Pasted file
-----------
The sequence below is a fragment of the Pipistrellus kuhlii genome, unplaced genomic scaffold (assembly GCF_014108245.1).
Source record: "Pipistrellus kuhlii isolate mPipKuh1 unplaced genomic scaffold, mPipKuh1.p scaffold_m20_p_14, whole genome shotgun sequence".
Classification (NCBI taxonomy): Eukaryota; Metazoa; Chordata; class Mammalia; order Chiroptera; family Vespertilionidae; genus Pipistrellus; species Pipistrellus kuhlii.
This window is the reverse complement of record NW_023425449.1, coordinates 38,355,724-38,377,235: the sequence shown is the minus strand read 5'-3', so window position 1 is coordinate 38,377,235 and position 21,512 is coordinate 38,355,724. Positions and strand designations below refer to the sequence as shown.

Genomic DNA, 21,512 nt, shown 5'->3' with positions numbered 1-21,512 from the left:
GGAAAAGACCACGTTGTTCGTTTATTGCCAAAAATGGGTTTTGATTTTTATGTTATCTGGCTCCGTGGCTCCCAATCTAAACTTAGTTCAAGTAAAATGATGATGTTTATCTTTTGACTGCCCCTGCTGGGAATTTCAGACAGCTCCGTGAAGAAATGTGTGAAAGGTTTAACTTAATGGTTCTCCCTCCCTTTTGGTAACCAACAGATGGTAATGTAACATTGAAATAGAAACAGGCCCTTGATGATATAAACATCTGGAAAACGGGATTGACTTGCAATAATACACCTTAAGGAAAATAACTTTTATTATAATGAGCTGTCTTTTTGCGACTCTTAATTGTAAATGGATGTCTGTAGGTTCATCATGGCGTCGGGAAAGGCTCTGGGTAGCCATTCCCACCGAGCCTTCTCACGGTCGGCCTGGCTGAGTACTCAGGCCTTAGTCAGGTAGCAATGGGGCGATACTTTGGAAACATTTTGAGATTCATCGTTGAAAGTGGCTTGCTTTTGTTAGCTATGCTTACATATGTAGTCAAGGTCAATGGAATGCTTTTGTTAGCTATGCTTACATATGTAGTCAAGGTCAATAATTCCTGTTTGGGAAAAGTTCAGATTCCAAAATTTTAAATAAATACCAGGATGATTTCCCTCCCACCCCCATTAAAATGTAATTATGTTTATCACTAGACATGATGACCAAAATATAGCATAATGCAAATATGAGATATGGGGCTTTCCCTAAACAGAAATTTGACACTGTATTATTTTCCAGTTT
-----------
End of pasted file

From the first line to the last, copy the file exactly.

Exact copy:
The sequence below is a fragment of the Pipistrellus kuhlii genome, unplaced genomic scaffold (assembly GCF_014108245.1).
Source record: "Pipistrellus kuhlii isolate mPipKuh1 unplaced genomic scaffold, mPipKuh1.p scaffold_m20_p_14, whole genome shotgun sequence".
Classification (NCBI taxonomy): Eukaryota; Metazoa; Chordata; class Mammalia; order Chiroptera; family Vespertilionidae; genus Pipistrellus; species Pipistrellus kuhlii.
This window is the reverse complement of record NW_023425449.1, coordinates 38,355,724-38,377,235: the sequence shown is the minus strand read 5'-3', so window position 1 is coordinate 38,377,235 and position 21,512 is coordinate 38,355,724. Positions and strand designations below refer to the sequence as shown.

Genomic DNA, 21,512 nt, shown 5'->3' with positions numbered 1-21,512 from the left:
GGAAAAGACCACGTTGTTCGTTTATTGCCAAAAATGGGTTTTGATTTTTATGTTATCTGGCTCCGTGGCTCCCAATCTAAACTTAGTTCAAGTAAAATGATGATGTTTATCTTTTGACTGCCCCTGCTGGGAATTTCAGACAGCTCCGTGAAGAAATGTGTGAAAGGTTTAACTTAATGGTTCTCCCTCCCTTTTGGTAACCAACAGATGGTAATGTAACATTGAAATAGAAACAGGCCCTTGATGATATAAACATCTGGAAAACGGGATTGACTTGCAATAATACACCTTAAGGAAAATAACTTTTATTATAATGAGCTGTCTTTTTGCGACTCTTAATTGTAAATGGATGTCTGTAGGTTCATCATGGCGTCGGGAAAGGCTCTGGGTAGCCATTCCCACCGAGCCTTCTCACGGTCGGCCTGGCTGAGTACTCAGGCCTTAGTCAGGTAGCAATGGGGCGATACTTTGGAAACATTTTGAGATTCATCGTTGAAAGTGGCTTGCTTTTGTTAGCTATGCTTACATATGTAGTCAAGGTCAATGGAATGCTTTTGTTAGCTATGCTTACATATGTAGTCAAGGTCAATAATTCCTGTTTGGGAAAAGTTCAGATTCCAAAATTTTAAATAAATACCAGGATGATTTCCCTCCCACCCCCATTAAAATGTAATTATGTTTATCACTAGACATGATGACCAAAATATAGCATAATGCAAATATGAGATATGGGGCTTTCCCTAAACAGAAATTTGACACTGTATTATTTTCCAGTTT